Reading the Ivy tea leaves – Princeton roundup

T.J. Bray, Princeton basketball ’14: I’m excited to see how the guys continue to grow this year, especially the junior class. With Hans (Brase) being the double-double threat that he is every night, I want to see how Spencer (Weisz), Steve (Cook), and Henry (Caruso) continue to expand their games in new ways. There’s always more nuances you can pick up in the Princeton offense and I think all three will have added something over the summer. I’m also looking forward to seeing how the team comes together defensively. This team has the ability to play hard and smart on that end for 40 minutes at a time. If they can do that consistently, there’s no telling where this team can go.

Clay Wilson, Princeton basketball ’15: I would say I’m most excited to see how the incoming freshmen fit into the equation. We have a lot of talent back from last year and the incoming freshmen were all really impressive on their visits so I’m looking forward to seeing which guys can step in right away and help. I’m also looking forward to see how Hans’s game has improved. He had a good summer here in Germany and I think he could potentially be in the running for Ivy League Player of the Year if he continues to play more inside like he did towards the end of last season. Everyone knows he can shoot the three ball, but I think he is most effective when he is in attack mode and inside the arc. It’s gonna be interesting to see who gets playing time because a lot of guys deserve to play, but there is so much talent and only so many minutes to be had.

Derek Jones, Princeton play-by-play announcer: There is plenty of reason for optimism surrounding Princeton heading into the season from returning veterans to a promising recruiting class. The Tigers return its four leading scorers from a squad that topped the Ivies in scoring offense last season.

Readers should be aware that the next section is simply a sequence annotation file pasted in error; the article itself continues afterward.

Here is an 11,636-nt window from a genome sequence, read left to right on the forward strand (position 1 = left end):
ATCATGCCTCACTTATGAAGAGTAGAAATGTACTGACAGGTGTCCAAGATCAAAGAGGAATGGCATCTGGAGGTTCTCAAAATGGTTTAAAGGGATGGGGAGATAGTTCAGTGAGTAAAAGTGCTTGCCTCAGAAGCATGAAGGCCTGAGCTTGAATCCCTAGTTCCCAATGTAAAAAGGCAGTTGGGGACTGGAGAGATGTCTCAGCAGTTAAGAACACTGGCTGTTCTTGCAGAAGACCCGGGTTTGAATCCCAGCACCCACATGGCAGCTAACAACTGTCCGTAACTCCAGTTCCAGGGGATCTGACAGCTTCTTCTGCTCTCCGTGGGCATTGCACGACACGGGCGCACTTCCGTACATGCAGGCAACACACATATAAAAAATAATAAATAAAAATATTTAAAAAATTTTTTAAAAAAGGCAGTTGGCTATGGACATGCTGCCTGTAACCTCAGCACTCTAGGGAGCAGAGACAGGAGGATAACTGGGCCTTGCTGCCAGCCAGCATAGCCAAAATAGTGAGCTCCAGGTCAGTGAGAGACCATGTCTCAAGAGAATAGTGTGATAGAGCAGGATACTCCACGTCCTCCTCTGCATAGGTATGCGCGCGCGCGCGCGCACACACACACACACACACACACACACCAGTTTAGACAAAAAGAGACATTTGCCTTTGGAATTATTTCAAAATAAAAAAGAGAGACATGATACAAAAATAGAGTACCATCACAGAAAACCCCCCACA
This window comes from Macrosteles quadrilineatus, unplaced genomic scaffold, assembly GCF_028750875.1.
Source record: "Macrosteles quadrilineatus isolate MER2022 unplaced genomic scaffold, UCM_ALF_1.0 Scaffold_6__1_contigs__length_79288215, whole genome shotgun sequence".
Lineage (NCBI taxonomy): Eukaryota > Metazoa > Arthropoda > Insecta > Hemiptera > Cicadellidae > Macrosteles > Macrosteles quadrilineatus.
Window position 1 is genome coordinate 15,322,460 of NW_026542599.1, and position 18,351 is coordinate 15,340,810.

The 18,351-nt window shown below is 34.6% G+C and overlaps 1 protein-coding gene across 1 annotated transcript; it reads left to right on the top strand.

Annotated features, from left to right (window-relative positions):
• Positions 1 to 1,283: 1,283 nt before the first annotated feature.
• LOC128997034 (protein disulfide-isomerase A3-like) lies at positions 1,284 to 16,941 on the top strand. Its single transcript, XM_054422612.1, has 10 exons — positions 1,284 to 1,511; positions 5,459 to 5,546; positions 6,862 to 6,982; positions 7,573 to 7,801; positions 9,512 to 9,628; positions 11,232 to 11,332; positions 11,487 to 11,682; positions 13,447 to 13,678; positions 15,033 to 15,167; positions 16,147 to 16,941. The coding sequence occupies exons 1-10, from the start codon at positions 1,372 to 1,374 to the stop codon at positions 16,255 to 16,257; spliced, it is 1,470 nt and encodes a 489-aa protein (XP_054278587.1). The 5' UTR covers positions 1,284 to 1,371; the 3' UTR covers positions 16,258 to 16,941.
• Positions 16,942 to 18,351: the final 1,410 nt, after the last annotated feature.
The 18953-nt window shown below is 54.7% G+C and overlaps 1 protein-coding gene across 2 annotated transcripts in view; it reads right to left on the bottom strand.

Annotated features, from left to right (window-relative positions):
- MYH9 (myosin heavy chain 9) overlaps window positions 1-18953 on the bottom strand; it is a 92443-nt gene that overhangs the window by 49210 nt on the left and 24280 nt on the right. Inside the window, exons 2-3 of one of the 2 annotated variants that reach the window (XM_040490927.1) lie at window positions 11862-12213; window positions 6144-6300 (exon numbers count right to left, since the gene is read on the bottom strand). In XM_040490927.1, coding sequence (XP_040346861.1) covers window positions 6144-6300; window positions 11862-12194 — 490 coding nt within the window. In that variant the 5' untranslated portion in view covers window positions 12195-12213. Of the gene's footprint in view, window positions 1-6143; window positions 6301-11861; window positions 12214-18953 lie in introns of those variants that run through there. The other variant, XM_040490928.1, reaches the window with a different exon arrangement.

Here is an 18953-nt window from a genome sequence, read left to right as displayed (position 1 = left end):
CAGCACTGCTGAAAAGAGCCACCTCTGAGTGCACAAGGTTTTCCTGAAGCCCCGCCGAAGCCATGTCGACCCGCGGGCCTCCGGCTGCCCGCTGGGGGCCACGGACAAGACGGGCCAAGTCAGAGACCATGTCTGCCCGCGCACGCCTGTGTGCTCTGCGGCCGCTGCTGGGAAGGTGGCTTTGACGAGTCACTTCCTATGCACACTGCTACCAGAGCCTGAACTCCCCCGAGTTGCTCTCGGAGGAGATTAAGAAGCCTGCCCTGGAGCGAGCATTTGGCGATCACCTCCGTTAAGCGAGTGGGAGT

All-Ivy second-team selections Spencer Weisz and Steven Cook; sophomore point guard Amir Bell; and senior big Hans Brase comprise a lineup that will be difficult to deal with for opposing defenses.

Princeton has plenty of firepower on offense but hopes of winning an Ivy title hang on defensive improvement.

It was no accident that last season’s Ivy race came down to the league’s two best defensive teams: Harvard and Yale. Meanwhile, Princeton ranked near the bottom of the league in multiple defensive categories including scoring, field goal percentage allowed, and three-point percentage allowed.

By season’s end Princeton’s defense began to gel. If the Tigers can consistently protect the rim and get bench production from Henry Caruso, Alec Brennan, and company, Princeton’s depth can overcome the star power at Yale and Columbia to win the Ivy League.

Noah Savage, Princeton basketball ’07, Princeton color commentator: So much to be excited about – a lot of returning experience will make the offense dynamic and exciting to watch.  Cook may have a breakout year.  I look for Princeton to compete for the title.

@PhilSoc8: Chris Young’s appearances in the World Series bring back memories of when Princeton had a very strong basketball team, both in the Ivy League and in general. More recent years have seen Princeton hoops decline, both relative to the strengthening Ivies and compared to Tigers of the past. Experience has always fared well in the Ivies, so coach Henderson (himself a Tiger all-timer) has a great opportunity to show what he can achieve with five returning starters.

Kevin Whitaker, Big Apple Buckets writer, former Daily Princetonian sports editor: Mitch Henderson will become the longest-tenured Princeton coach since Pete Carril when the season begins. For the first time, Henderson has a team full of his own recruits, and these Tigers are built to his style: They skew toward offense rather than defense, they blend Princeton offense principles with individual skills and their depth allows Henderson to be creative tactically. That means this season will mean a lot to his reputation as a coach.

On paper, Princeton is good enough to win the Ivy title — not only does it return five starters from a 9-5 team, but the program has a strong history of player development, and several highly touted underclassmen are waiting in the wings. Now it’s time to see if the Tigers’ promise pans out.